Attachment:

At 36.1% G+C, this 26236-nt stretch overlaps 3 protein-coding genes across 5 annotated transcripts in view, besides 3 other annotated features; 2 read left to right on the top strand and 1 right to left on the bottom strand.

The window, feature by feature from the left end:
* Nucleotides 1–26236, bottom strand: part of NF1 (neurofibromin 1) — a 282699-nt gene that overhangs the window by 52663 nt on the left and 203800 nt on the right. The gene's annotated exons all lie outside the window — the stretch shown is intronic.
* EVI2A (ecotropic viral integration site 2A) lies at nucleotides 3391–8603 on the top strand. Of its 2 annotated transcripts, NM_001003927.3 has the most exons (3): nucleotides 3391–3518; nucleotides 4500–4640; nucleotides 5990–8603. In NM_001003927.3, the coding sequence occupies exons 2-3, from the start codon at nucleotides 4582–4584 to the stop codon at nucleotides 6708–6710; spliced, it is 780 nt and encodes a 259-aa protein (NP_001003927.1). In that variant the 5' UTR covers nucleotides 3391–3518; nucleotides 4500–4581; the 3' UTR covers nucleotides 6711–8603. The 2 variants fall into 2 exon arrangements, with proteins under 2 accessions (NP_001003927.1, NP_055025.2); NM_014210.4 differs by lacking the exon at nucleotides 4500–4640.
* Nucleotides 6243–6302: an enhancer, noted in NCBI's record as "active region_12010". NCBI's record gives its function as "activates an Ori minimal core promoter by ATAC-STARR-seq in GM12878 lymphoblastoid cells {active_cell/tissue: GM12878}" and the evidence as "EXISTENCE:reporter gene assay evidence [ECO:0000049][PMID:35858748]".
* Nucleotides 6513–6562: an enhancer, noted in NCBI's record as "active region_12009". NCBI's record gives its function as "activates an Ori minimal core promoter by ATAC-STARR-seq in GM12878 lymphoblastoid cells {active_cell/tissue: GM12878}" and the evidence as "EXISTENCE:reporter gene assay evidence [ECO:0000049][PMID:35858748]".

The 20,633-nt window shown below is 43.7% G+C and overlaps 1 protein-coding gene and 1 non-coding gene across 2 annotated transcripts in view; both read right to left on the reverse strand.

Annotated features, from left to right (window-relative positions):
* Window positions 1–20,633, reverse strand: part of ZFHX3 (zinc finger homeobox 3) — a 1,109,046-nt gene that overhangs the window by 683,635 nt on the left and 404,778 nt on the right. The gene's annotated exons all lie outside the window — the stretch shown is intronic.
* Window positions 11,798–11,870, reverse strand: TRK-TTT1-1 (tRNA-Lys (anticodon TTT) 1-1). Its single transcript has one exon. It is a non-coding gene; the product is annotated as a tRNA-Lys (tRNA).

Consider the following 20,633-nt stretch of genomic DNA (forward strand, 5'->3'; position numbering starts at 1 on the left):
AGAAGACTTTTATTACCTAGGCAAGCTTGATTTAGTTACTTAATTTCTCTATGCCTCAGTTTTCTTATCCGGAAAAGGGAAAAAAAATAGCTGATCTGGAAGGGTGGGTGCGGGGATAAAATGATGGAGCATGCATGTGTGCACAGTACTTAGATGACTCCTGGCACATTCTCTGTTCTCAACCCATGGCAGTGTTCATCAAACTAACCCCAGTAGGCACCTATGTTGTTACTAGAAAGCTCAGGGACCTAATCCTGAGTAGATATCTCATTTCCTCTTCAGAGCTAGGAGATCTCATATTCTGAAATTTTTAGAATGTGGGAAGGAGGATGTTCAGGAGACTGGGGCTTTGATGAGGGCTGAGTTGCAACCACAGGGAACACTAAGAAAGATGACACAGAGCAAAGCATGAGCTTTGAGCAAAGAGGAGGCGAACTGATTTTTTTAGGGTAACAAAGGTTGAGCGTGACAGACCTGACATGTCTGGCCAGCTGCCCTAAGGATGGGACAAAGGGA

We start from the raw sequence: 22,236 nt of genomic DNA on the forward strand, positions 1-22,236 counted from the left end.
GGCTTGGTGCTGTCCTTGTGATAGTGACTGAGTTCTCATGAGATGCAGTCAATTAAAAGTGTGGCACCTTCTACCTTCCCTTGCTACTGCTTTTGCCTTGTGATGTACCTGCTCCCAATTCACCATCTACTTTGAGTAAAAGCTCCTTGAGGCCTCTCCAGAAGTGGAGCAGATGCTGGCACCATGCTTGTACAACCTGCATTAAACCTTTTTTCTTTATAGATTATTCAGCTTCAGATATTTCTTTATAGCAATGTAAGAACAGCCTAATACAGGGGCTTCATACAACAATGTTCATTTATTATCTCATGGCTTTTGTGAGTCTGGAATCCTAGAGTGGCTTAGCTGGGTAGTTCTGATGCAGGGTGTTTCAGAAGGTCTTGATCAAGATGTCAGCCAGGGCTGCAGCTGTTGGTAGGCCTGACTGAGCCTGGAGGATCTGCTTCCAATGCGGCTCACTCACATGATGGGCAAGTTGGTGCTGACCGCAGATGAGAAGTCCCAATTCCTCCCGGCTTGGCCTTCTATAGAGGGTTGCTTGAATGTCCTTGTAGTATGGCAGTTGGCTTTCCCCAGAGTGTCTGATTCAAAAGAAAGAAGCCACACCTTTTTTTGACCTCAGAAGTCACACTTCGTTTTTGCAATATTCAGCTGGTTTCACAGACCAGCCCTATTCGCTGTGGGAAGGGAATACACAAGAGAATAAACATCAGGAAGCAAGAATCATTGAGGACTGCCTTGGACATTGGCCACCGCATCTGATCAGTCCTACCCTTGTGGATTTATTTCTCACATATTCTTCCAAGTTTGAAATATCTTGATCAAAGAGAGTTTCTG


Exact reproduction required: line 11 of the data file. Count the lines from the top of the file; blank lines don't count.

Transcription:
Consider the following 20,633-nt stretch of genomic DNA (forward strand, 5'->3'; position numbering starts at 1 on the left):